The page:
During the 1960s and 1970s walter mischel see chapter

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During the 1960s and 1970s , Walter Mischel (see Chapter 18) was questioning the notion that personality traits are consistent, claiming that the situation is more important than any personality trait. Although Mischel has since revised his stance on the consistency of personality, his views were accepted by many psychologists during those years . In a personal communication dated May 4, 1999 , McCrae wrote: “ I attended graduate school in the years after Mischel’s (1968) critique of trait psychology. Many psychologists at the time were prepared to believe that traits were Page 386 nothing but response sets,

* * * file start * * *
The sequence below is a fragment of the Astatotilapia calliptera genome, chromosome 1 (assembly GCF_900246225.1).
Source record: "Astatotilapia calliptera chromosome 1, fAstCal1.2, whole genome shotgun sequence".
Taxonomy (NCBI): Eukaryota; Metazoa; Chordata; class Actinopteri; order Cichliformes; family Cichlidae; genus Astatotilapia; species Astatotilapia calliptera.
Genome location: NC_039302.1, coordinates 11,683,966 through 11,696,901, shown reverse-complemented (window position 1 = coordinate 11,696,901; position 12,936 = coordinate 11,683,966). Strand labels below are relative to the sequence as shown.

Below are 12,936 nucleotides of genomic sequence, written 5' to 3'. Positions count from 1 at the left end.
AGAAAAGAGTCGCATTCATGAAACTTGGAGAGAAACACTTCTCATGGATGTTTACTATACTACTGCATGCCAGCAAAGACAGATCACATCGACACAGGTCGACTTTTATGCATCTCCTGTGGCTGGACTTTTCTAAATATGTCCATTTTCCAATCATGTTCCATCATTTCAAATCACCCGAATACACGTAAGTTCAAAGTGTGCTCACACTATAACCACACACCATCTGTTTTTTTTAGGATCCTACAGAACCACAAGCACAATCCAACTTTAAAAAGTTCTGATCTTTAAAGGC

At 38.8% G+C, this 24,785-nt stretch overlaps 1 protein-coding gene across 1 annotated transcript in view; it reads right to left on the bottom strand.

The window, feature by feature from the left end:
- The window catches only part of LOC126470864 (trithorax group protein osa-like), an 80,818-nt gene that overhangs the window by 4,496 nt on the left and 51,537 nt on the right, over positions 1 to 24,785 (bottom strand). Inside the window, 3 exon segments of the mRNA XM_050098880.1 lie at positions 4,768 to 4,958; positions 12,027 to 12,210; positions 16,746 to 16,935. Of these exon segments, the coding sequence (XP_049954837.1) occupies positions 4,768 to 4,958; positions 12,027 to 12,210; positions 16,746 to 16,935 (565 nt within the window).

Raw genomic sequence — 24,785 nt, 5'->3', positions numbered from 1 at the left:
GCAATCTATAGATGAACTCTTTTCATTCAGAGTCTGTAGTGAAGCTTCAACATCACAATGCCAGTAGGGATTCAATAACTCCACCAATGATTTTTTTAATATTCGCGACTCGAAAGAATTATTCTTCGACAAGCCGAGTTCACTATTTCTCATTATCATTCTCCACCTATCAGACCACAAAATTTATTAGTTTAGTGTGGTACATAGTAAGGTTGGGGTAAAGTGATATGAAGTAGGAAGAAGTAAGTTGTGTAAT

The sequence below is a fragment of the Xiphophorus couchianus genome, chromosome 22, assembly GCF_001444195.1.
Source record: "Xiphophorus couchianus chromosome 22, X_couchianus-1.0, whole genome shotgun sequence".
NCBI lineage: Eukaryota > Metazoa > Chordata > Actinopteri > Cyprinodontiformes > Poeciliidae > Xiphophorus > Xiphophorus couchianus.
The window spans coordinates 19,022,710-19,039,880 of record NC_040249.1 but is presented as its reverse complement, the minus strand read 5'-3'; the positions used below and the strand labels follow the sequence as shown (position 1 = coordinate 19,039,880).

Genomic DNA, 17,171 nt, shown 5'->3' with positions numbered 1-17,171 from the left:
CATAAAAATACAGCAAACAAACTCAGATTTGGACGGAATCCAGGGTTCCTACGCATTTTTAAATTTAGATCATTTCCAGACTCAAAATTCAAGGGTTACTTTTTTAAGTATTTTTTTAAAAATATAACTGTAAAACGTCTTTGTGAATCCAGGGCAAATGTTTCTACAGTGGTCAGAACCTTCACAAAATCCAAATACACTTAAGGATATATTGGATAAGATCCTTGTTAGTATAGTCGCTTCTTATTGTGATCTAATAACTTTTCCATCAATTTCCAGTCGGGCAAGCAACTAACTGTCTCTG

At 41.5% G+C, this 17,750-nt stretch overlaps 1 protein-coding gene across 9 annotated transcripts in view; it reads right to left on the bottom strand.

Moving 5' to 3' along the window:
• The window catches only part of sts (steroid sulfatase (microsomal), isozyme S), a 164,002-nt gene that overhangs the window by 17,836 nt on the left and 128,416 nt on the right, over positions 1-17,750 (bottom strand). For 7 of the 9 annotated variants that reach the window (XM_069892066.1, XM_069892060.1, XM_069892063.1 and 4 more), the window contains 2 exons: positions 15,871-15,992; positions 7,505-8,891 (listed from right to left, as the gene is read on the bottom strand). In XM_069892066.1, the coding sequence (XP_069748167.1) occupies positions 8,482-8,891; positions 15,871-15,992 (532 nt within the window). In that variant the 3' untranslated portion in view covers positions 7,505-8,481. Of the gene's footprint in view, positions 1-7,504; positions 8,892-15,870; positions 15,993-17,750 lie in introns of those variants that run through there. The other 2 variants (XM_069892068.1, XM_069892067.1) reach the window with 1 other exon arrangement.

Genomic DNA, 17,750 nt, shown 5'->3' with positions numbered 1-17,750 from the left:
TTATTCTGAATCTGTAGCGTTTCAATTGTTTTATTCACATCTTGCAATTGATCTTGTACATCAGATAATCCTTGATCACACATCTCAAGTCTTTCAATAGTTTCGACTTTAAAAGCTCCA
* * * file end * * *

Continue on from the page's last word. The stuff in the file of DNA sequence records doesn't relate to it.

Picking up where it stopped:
6 stereotypes, or cognitive fictions. That never made any sense to me, and my early research experience showing remarkable stability in longitudinal studies encouraged the belief that traits were real and enduring.” Nevertheless, McCrae’s work on traits while in graduate school was a relatively lonely enterprise, being conducted quietly and without much fanfare . As it turns out, this quiet approach was well-suited to his own relatively quiet and introverted personality. HOW THEY MET In 1975, 4 years into his PhD program, McCrae’s destiny was about to change. He was sent by his advisor to work as a research assistant with James Fozard , an adult developmental psychologist at the Normative Aging Study at the Veterans Administration Outpatient Clinic in Boston. It was Fozard who referred McCrae to another Boston-based personality psychologist, Paul T. Costa Jr., who was on the faculty at University of Massachusetts at Boston How work together begun After McCrae completed his PhD in 1976, Costa hired him as project director and co-principal investigator for his Smoking and Personality Grant. McCrae and Costa worked together on this project for 2 years, until they both were hired by the National Institute on Aging’s Gerontology Research Center, a division of the National Institutes of Health (NIH) housed in Baltimore . Costa was hired as the chief of the section on stress and coping, whereas McCrae took the position as senior staff fellow. Because the Gerontology Research Center already had large, well-established datasets of adults, it was an ideal place for Costa and McCrae to investigate the question of how personality is structured . During the 1970s, with the shadow of Mischel’s influence still hanging heavily over the study of personality and with the concept of traits being nearly a taboo subject, Costa and McCrae conducted work on traits that ensured them a prominent role in the 40-year history of analyzing the structure of personality. Paul T. Costa, Jr. was born September 16, 1942 in Franklin, New Hampshire, the son of Paul T. Costa, Sr. and Esther Vasil Costa. He earned his undergraduate degree in psychology at Clark University in 1964 and both his master’s (1968) and PhD (1970) in human development from the University of Chicago. His longstanding interests in individual differences and the nature of personality increased greatly in the stimulating intellectual environment at the University of Chicago.

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